After various discussions and consultations, the government decided that the best way to increase students’ mobility and reduce their sedentary time was to create opportunities for physical activity in the traditional class scenarios, instead of increasing the number of hours for physical education (PE).
“It would cost a lot to get equipment for PE and train teachers as we don’t have that many PE teachers. But you can arrange for more physical activity in regular classes with less money,” explains Blom.
This, he adds, means varying working positions for students to reduce their sedentary time, by adopting active working and teaching methods such as group work, games, project work, role play and collaborative learning.
On the move
To stop students from spending too long sitting down during lessons, they are also encouraged to do short exercises or have energiser games in between tasks. Classes are slashed shorter to accommodate more breaks, with some marked for outdoor activities.
These measures – combined with the more conventional steps of revamping school fields, enhancing sports and outdoor game facilities, as well as upgrading gymnasiums and installing various indoor sports apparatus like table tennis – proved to be effective, and Finnish Schools on the Move was rolled out to more schools.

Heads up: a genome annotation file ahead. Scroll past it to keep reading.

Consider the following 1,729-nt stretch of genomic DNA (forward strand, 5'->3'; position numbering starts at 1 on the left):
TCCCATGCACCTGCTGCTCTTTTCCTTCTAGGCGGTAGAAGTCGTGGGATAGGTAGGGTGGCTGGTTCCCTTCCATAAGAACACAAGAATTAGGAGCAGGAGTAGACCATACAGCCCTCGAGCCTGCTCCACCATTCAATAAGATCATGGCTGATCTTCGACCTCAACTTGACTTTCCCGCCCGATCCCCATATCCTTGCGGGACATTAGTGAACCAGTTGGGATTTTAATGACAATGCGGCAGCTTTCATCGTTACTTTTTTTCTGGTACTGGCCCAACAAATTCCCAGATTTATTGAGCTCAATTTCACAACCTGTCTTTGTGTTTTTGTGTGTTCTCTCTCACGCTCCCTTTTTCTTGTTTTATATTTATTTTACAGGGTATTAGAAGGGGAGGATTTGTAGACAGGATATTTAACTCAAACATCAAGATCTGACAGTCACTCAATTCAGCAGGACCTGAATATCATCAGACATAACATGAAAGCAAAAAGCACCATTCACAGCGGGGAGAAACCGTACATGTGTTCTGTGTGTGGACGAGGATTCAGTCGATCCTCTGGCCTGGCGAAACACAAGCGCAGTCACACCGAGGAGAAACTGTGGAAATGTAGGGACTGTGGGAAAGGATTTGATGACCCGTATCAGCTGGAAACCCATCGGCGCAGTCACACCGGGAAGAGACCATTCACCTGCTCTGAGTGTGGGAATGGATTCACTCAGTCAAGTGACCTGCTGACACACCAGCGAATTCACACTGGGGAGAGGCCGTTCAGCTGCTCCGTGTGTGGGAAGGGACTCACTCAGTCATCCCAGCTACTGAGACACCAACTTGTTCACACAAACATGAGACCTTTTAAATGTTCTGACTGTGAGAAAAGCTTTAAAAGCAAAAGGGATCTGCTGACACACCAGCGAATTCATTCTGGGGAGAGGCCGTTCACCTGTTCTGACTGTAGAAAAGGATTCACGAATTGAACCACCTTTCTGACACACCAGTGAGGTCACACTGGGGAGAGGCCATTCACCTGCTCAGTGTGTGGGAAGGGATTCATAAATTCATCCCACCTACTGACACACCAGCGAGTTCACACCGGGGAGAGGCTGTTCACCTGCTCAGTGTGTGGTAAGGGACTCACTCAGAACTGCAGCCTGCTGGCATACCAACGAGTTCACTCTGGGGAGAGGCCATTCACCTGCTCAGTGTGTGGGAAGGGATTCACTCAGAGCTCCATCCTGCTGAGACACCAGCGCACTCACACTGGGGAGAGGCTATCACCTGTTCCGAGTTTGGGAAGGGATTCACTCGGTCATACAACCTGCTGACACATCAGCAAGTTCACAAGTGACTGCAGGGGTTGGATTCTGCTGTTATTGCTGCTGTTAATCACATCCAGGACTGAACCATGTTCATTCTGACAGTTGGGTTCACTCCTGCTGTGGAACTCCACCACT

“The results speak for themselves: children who were more active were more attentive in class and did better in school. Exercising, playing and learning together also helped children to connect socially and develop their interaction skills.
“Unsurprisingly, after the pilot project, other schools were keen to implement the programme, and now it has expanded to over 1,900 schools out of 2,600 nationwide,” he notes, highlighting that around €14mil (RM66.9mil) a year is spent on Schools on the Move.
Key to the effectiveness of the initiative, Blom stresses, is the autonomy granted to each school to design and carry out its own plans in “activating its school days.”
Lauttasaari, which was already scheduled to move to a new building when it enrolled in the Finnish Schools on the Move programme, had its teachers and administrators working together with the architects, engineers and designers on their new school’s building layout and interior design to make it optimally conducive for physical activity.
Together they came up with open-concept classrooms with movable furniture to allow teachers to change the space according to the needs of their lessons.